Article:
Seriously now, roll a d20 and add your Creativity skill. Ok, I have no idea what that means, but my husband, an avid gamer, sure does. We have been married for seven years and I have had to listen to groups of people in my basement talk about skill checks, initiative, characters, and a multitude of other strange things that frankly I try to ignore while I watch chick-flicks on TV. My home has become overrun with the accoutrement of “The Gamer.” We own an entire library of books on how to make characters from any number of fantasy races – from elves to gnomes to dragons. There are little plastic figures to represent monsters and giant erasable maps to place them on. I have learned that not all dice are six sided and cubical. I have seen triangular dice, hexagonal dice, dice that let you roll yes-no, and dice that go all the way up to 100. I find them on my floor after the cat is finished playing with them. Now as someone who will not play a game if the directions do not fit on the inside-lid of a cardboard box, this entire world has been very confusing to me. I used to tease him that I couldn’t understand how a group of adults could just sit around a table and play pretend for hours like they were children; then he told me about LARPers and I shut my mouth.
But the longer we are together the more I learn about gaming and creativity. There have been many a car ride where out of the blue I will be asked questions such as “How can someone from the future go back in time and not just kill everyone with superior technology?” or “If a planet were all land on one side and all water on the other, would that throw off its rotational pattern?” He has even told me about a rather successful novel series that was inspired by playing Dungeons & Dragons, called Dragon Lance.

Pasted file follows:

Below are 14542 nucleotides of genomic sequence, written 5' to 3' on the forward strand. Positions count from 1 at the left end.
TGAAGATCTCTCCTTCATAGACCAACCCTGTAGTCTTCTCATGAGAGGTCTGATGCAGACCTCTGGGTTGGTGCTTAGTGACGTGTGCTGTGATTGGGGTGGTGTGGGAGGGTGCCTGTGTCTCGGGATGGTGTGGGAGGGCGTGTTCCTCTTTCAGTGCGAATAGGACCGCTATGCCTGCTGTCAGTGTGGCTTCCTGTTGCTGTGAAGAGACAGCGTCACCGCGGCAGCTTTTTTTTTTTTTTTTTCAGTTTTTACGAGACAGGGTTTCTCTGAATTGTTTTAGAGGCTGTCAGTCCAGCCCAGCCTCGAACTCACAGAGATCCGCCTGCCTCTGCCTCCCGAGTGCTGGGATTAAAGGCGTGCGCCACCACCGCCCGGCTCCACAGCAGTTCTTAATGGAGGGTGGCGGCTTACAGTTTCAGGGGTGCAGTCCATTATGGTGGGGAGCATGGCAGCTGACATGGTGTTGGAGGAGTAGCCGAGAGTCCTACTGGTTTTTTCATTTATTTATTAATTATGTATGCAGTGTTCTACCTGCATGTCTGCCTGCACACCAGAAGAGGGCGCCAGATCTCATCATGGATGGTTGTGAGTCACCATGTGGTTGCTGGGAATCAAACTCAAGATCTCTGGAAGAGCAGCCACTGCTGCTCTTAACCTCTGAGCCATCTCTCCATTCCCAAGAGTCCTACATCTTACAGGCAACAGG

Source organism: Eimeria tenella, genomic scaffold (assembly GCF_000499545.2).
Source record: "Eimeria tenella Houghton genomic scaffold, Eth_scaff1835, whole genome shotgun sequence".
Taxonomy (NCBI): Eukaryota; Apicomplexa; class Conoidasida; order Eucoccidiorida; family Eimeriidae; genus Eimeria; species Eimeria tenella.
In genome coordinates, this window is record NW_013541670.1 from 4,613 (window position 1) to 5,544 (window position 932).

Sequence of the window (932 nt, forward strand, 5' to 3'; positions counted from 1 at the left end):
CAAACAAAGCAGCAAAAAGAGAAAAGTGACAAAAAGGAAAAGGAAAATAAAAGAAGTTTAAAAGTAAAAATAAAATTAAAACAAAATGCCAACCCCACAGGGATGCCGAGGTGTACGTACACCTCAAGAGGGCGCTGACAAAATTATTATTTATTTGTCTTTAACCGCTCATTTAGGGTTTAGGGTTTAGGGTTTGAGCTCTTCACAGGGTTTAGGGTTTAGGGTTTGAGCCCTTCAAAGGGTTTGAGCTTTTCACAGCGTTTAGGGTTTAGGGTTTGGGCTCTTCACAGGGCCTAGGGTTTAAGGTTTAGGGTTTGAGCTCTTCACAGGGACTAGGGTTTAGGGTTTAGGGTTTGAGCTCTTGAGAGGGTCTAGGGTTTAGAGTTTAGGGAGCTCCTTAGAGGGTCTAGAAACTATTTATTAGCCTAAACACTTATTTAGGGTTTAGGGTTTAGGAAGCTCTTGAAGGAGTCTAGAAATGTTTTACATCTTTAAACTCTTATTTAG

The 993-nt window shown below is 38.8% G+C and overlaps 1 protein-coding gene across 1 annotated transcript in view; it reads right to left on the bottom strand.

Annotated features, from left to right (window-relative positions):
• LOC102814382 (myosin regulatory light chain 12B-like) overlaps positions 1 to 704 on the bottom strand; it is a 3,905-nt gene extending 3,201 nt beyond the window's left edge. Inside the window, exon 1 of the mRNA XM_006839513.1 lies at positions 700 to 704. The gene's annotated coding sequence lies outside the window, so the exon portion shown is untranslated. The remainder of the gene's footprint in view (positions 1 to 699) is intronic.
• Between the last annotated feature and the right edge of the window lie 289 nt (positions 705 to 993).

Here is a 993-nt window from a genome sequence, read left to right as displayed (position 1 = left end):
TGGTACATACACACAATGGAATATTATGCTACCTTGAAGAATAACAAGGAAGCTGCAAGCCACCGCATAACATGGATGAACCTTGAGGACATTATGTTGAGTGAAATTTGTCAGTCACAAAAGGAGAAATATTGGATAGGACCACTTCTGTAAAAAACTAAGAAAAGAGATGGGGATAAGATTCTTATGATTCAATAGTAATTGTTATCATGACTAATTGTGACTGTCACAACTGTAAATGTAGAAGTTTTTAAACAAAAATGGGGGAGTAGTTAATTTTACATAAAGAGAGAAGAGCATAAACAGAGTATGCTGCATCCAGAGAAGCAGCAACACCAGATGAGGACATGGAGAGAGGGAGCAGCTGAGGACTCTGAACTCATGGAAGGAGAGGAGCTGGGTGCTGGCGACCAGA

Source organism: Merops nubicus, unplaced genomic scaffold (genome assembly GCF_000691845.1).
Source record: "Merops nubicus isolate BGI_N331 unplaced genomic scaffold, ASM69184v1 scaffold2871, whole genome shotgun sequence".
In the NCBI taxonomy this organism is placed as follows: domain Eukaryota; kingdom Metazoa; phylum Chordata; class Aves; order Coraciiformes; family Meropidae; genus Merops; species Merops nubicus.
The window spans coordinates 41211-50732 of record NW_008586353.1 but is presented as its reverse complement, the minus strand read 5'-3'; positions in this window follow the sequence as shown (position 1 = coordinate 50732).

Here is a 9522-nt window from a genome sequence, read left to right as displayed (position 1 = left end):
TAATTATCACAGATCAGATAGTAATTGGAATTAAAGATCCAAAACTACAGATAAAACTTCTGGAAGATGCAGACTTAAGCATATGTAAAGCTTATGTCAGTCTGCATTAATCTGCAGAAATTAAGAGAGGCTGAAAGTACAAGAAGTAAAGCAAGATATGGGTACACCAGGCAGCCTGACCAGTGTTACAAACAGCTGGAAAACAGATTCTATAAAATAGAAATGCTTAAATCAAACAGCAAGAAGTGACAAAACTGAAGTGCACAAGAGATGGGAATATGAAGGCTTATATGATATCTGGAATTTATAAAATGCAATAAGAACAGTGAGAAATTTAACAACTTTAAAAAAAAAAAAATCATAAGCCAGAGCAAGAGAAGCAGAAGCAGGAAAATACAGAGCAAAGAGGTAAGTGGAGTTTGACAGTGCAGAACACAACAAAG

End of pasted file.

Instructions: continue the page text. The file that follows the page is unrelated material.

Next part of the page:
Recently my husband and a group of his friends went to one of the largest gamer conventions around: Gen Con. While he was at this magical land of geek I got a few days of peace and quiet, but when he came back he showed me a few things that I found rather impressive. He attended sessions on how to plan better games, how to build interesting characters, basically how to be more imaginative. He showed me a picture of someone who took a board game, and to make it more fun, reconstructed it three-dimensionally. He told me about this fund raiser where anyone could come and build elaborate creations out of playing cards and on the last day of the conference people could try and destroy the constructions by throwing change at them (the change is collected and donated to charity). It was amazing to see what was built. Attendees of the conference were exploring many of the concepts that we try to highlight in the Center for Creativity, including imagination, creative problem solving, and play. So although you won’t ever find me in the basement with “the group” I can now enthusiastically say go ahead and play pretend!
Art Speaks. Join the Conversation.
Amanda Kepner, Education Coordinator
Over the past 18 months, in preparation for opening CMA’s new Center for Creativity (on Jan. 1, 2011), the entire education staff immersed ourselves in research on creativity, particularly what is necessary to cultivate creativity. Musings from the Center for Creativity is an opportunity for us to share our thoughts on this topic. Please share your views and resources with us, as well.